Anyone have advice for keyframing the Ken Burns effect with photos in FCP7? at DVinfo.net

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Old May 22nd, 2012, 01:44 AM   #1
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Anyone have advice for keyframing the Ken Burns effect with photos in FCP7?

I'm using a bunch of photos in a piece I'm making. I find myself often using the whole photo, then following it up with a zoom in on a detail and some slow panning.

This is an open-ended question: any advice for this? I'm not struggling with it, I'm wondering what, if anything, I want to keep in mind when doing the Ken Burns effect with some photos? I wonder if there is a detail or two I might not be aware of. Would i want to move in a particular way or direction? I dont know what unknown unknowns exist with this.
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Old May 22nd, 2012, 07:45 AM   #2
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Re: Anyone have advice for keyframing the Ken Burns effect with photos in FCP7?

I've done this a bit. I don't know if any of my advice will help but I look at a few different things when I decide exactly what I'm going to do with a picture. First, is what is the best effect for that particular picture. Some are more effective zoomed in, some zoomed out, some panned, some panned and zoomed (in or out), some very little motion, and the speed at which any of these effects are done. Then I look at how well the effect blends with the pictures before and after it, and with the piece as a whole - not too much repetition, etc. If I'm set on a particular effect for a certain picture, but it doesn't balance well with the pictures around it, I may move it to another place. Then, you have to consider how the picture and effect fit in with the music.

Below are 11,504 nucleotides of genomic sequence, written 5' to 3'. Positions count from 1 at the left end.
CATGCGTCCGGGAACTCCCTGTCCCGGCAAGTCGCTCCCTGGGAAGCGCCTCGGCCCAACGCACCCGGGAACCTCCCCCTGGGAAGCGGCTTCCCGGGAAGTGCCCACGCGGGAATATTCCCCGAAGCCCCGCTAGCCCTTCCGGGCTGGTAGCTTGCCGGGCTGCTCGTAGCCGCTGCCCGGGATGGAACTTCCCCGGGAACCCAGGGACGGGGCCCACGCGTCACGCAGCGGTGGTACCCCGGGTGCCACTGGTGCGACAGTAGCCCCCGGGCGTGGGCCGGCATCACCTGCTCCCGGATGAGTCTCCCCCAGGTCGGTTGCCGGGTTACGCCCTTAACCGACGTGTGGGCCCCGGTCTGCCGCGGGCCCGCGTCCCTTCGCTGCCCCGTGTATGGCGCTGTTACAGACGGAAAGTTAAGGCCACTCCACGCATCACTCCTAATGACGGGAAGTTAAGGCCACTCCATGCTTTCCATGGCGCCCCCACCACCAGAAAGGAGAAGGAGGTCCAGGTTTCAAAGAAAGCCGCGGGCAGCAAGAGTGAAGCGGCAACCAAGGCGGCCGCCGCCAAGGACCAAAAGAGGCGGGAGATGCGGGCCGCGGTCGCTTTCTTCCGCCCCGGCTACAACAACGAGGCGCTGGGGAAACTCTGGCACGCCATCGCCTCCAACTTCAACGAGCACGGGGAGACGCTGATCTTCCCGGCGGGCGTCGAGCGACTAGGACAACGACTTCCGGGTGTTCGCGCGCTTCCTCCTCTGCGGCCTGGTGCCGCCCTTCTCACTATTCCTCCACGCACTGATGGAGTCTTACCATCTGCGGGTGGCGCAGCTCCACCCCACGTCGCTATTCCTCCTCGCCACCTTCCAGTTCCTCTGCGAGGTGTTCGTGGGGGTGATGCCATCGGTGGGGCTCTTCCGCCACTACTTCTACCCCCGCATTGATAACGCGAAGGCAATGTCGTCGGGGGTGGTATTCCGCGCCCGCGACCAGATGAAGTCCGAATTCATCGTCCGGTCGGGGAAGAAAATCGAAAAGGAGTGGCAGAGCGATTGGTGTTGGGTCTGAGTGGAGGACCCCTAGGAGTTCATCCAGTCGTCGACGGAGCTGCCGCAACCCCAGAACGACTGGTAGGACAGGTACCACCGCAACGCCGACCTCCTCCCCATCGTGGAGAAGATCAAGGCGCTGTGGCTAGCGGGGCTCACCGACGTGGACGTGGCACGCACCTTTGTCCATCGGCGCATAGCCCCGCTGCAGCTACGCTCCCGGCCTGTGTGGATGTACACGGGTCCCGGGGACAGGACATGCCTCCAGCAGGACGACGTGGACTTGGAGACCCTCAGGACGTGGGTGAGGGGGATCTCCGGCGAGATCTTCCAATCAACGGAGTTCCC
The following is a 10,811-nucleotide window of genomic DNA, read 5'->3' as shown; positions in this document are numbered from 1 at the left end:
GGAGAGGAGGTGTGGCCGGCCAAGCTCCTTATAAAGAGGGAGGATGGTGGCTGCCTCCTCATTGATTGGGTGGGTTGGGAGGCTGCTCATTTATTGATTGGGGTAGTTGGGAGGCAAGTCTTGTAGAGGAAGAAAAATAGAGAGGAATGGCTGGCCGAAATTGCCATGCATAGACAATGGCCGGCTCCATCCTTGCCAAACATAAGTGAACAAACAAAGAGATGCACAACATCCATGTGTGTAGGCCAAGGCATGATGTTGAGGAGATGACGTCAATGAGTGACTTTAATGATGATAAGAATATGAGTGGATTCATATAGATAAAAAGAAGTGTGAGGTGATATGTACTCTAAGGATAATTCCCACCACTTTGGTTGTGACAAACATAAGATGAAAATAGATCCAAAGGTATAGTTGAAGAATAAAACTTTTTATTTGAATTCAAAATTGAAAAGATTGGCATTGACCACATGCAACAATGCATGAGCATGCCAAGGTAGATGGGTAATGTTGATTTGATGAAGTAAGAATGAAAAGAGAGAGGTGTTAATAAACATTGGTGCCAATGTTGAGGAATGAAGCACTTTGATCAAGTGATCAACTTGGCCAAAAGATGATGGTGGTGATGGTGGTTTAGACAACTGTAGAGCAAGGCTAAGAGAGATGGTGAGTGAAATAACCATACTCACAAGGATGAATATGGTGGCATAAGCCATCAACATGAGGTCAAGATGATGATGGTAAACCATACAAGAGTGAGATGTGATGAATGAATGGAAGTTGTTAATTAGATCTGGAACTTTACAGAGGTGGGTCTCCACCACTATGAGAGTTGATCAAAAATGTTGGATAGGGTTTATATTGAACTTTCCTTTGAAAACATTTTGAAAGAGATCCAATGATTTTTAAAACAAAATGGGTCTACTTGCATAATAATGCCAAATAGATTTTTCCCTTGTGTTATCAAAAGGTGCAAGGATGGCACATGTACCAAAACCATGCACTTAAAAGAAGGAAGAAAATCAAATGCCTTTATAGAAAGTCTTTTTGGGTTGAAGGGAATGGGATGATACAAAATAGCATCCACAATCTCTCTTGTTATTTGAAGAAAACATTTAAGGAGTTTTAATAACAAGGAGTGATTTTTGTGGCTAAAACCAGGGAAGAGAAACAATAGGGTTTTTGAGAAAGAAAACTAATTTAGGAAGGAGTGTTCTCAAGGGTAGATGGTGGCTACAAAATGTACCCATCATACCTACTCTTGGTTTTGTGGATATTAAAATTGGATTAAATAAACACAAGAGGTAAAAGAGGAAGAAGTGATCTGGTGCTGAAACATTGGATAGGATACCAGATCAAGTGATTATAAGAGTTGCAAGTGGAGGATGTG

In the end, you're trying to enhance the emotional impact of the video using these effects. You need to do this without bringing too much attention to the effects themselves, just the feelings they create. It needs to be subtle. In other words, it's not a formula, it's something you need to do by feel. I find the more connection, I, personally, have with the piece or subject, the better job I do at making the effects work well for others.
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Old May 22nd, 2012, 10:33 AM   #3
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Re: Anyone have advice for keyframing the Ken Burns effect with photos in FCP7?

I spent 4 years as the senior editor at a company that did among other things, custom "slide shows" and movies. Most were based on photos so we had to come up with some creative ways of treating them. I have so many tricks it would be hard to list...here's a few...

Don't forget "rotate". A little can go a long way with some zoom in or out. As mentioned, type of effect depends on the pic. Portrait pics are a bit of work. What I usually do is put an enlarged version of the pic in B&W and blurred as the background. I hate leaving black space. Some other tricks are layering a couple of similar pics and having them move differently. Page peels or cube spins actually work well to remove the pair and reveal the next photo.
By far my fav effect we dubbed "seperation anxiety". With the right photo, you can pull the subject out in photoshop and paint in the background. Put the two layers in Motion and pull the subject forward in the z axis. Apply a camera and then when you pan or zoom it appears to be a 3d pic! There were two other editors and we used to have contests to see who could pull the most layers to make the 3d effect even more insane. I pulled 5 layers in one pic (foreground plants, subject, background plants, sky and a river flowing) and the customer commented saying they didn't remember shooting video! Key was not to alter the pic. Had to remain true.